Linked by Thom Holwerda on Tue 8th Nov 2011 17:25 UTC
Oracle and SUN Now that Hewlett-Packard appears to be a little tipsy, not really knowing where it is and what it's doing, Reuters is reporting that the company is working on selling its webOS operating system. HP acquired webOS as part of its purchase of Palm, made a big fuss about the whole thing, and then let it fizzle out. The company rumoured buy webOS? Oracle.
Order by: Score:
Comment by shmerl
by shmerl on Tue 8th Nov 2011 17:34 UTC
shmerl
Member since:
2010-06-08

Intel can probably think of merging webOS with Tizen/Meego. Not sure though how good that is.

Reply Score: 1

RE: Comment by shmerl
by ronaldst on Tue 8th Nov 2011 23:33 UTC in reply to "Comment by shmerl"
ronaldst Member since:
2005-06-29

Forget Intel. They'd dump WebOS on the first company coming their way just like with Moblin. And never hear about it for the next 5 years.

Software doesn't fit in Intel's corporate culture. In fact, they're not very good at anything else than CPUs.

It's a company that bought several video card companies (Chips and Technologies and a few others IIRC) and yet, in 2011, still can't build decent low end GPUs. Intel poured billions into the Larrabee project and it was a complete disaster.

Reply Score: 2

Comment by zima
by zima on Tue 15th Nov 2011 23:59 UTC in reply to "RE: Comment by shmerl"
zima Member since:
2005-07-06

Hm, and it is a company which bought McAfee ...which seems to fit fabulously with "Intel isn't good at software" :p
Also, they bought and effectively killed Project Offset (check out videos from 5 years ago, still quite impressive)

At least Havok seems to still do OK. Likewise VxWorks (though, I hear they were always a bit of a "necessary evil"). And for some reason, their compiler seems quite decent... but such software gets into "they're not very good at anything else than CPUs" area.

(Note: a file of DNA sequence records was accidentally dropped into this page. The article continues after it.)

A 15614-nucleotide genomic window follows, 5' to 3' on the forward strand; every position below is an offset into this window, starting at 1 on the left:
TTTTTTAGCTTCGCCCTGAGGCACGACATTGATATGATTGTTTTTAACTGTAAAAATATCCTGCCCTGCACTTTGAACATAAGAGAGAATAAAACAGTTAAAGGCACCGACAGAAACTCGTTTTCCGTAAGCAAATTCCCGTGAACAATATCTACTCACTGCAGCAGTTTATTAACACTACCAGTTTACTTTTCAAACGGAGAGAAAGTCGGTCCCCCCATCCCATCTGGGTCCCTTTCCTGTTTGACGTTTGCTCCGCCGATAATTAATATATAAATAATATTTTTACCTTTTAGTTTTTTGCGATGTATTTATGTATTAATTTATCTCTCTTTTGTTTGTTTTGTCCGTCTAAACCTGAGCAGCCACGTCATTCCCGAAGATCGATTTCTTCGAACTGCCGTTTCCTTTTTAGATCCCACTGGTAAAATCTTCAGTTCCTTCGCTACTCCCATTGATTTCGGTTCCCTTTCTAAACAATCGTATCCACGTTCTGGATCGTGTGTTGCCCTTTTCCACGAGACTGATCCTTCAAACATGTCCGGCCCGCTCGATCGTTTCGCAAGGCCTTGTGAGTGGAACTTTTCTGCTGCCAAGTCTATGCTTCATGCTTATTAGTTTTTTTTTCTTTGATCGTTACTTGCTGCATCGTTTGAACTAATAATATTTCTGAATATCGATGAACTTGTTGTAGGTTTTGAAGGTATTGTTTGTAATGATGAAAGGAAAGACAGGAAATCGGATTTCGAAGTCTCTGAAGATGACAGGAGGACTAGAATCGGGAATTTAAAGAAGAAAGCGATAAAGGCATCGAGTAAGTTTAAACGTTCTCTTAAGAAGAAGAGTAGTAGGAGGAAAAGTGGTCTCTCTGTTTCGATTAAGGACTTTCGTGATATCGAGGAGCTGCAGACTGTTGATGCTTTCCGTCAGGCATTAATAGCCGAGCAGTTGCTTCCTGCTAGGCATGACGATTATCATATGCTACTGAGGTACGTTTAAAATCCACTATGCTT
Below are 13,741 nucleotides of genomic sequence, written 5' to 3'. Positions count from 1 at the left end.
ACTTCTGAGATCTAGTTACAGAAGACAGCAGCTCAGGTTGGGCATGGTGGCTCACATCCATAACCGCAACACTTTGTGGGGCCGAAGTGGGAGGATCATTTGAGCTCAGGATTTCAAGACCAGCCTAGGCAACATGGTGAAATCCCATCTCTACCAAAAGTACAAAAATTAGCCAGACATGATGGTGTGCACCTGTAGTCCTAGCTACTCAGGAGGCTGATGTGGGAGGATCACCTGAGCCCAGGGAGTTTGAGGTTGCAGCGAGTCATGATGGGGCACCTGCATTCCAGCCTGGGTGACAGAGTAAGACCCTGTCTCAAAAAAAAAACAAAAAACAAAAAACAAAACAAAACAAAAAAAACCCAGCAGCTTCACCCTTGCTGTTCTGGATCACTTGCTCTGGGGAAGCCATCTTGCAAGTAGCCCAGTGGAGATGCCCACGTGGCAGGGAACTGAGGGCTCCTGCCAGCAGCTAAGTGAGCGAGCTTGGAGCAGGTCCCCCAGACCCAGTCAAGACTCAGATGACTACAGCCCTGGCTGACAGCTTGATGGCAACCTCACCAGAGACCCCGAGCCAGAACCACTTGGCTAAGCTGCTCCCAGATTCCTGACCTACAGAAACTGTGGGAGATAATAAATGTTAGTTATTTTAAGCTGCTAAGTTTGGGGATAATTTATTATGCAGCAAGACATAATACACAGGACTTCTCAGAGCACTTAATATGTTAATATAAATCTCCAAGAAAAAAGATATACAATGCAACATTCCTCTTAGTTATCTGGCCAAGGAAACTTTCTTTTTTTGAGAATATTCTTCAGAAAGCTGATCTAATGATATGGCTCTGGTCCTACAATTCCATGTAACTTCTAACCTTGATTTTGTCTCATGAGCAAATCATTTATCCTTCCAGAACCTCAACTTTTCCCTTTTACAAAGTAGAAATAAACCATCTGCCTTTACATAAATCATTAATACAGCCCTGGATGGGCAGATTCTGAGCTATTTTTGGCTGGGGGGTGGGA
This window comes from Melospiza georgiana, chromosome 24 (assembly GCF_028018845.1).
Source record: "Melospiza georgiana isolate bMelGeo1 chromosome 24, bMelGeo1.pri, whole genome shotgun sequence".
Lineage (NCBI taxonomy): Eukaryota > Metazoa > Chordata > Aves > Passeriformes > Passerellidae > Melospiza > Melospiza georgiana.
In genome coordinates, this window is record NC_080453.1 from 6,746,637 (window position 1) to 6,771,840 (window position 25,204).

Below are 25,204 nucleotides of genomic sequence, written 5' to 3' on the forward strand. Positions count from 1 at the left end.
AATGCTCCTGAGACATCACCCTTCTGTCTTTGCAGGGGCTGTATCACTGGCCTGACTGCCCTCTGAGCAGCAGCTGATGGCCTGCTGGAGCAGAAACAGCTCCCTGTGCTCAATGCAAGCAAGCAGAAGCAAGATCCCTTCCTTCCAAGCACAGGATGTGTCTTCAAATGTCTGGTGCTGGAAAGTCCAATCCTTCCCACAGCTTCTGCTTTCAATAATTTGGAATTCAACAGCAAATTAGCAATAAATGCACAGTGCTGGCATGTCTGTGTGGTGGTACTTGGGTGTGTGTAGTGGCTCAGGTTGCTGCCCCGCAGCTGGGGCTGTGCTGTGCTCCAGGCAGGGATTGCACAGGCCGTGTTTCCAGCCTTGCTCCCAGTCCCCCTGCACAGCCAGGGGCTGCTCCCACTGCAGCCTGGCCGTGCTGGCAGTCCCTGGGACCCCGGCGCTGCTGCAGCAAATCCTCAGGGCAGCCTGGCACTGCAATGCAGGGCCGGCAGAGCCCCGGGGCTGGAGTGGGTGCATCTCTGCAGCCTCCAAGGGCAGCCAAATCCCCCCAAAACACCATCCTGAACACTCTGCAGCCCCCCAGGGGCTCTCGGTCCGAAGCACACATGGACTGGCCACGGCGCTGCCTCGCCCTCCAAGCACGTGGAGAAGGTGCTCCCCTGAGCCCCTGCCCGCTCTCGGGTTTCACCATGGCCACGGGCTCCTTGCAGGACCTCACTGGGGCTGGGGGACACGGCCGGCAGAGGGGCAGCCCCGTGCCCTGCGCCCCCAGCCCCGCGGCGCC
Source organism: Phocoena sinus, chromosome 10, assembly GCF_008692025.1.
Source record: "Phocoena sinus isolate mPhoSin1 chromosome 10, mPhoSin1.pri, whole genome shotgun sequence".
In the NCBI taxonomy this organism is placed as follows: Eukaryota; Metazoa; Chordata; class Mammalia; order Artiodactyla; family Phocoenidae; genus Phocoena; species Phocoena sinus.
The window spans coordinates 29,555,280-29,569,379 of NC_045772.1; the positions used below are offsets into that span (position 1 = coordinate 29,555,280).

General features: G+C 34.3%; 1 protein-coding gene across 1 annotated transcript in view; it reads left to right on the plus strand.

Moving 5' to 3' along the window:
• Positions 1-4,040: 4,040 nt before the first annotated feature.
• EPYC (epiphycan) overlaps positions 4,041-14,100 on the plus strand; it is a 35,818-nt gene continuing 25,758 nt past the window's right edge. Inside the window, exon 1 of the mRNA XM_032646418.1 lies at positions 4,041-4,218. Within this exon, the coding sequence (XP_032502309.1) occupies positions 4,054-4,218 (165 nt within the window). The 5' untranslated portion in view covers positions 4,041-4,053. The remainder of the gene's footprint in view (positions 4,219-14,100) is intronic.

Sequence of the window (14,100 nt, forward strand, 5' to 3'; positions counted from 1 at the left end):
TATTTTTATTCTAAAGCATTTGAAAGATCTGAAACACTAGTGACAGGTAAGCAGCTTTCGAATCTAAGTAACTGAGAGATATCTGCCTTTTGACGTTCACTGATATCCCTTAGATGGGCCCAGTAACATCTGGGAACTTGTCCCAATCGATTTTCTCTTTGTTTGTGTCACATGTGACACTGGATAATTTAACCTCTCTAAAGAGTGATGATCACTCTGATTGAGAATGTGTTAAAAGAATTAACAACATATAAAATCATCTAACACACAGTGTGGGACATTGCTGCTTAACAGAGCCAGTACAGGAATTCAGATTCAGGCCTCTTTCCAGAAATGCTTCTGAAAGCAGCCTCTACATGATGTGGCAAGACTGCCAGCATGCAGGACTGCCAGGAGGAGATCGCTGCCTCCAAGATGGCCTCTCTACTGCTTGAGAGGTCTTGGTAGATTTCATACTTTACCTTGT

Though, honestly, Intel GPUs are perfectly into "decent low end" for a year or so.

Edited 2011-11-16 00:09 UTC

Reply Score: 2

Sell it? They just bought it!!
by kateline on Tue 8th Nov 2011 17:37 UTC
kateline
Member since:
2011-05-19

Jeez, HP is a company in trouble. They just bought webOS a year ago. What a bunch of idiots.

Of course Oracle will buy it. They buy anything and everything these days. But Larry must know what he's doing. Oracle's been on a roll for years with its acquisitions strategy.

Reply Score: 2

Comment by Silver Slimer
by Silver Slimer on Tue 8th Nov 2011 17:37 UTC
Silver Slimer
Member since:
2009-12-27

And Oracle might make it available to the open-source community? That could be good.

Reply Score: 0

RE: Comment by Silver Slimer
by Bink on Tue 8th Nov 2011 19:31 UTC in reply to "Comment by Silver Slimer"
Bink Member since:
2006-02-19

Oracle making it available to the open source community?! LOL! The ONLY thing Oracle might do with it is sue (Android?) for supposed patent infringement.

Reply Score: 7

RE[2]: Comment by Silver Slimer
by libray on Tue 8th Nov 2011 20:26 UTC in reply to "RE: Comment by Silver Slimer"
libray Member since:
2005-08-27

Palm was a mature company with many legitimate patents. WebOS, buy itself, was an OS created by Palm and released in 2009. I doubt highly that Oracle would want anything to do with one and not the other.

Reply Score: 2

Just since Sun?
by kragil on Tue 8th Nov 2011 18:04 UTC
kragil
Member since:
2006-01-04

I dislike Oracle since forever. What was there to like in the first place?
Asshole CEO? Crappy support? Superexpensive shit?

Reply Score: 2

hahaaha xD
by churlish_Helmut on Tue 8th Nov 2011 18:12 UTC
churlish_Helmut
Member since:
2010-04-12

Oracle WebOS

This sounds like a joke xD

I mean, there is nothing what oracle can do with webOS beside taking the Patents.

I mean, they will never create an Tablet with it or invest something in this segment - Entertainment and so on.
And open sourcing it? No way.

Reply Score: 1

RE: hahaaha xD
by shmerl on Tue 8th Nov 2011 18:59 UTC in reply to "hahaaha xD"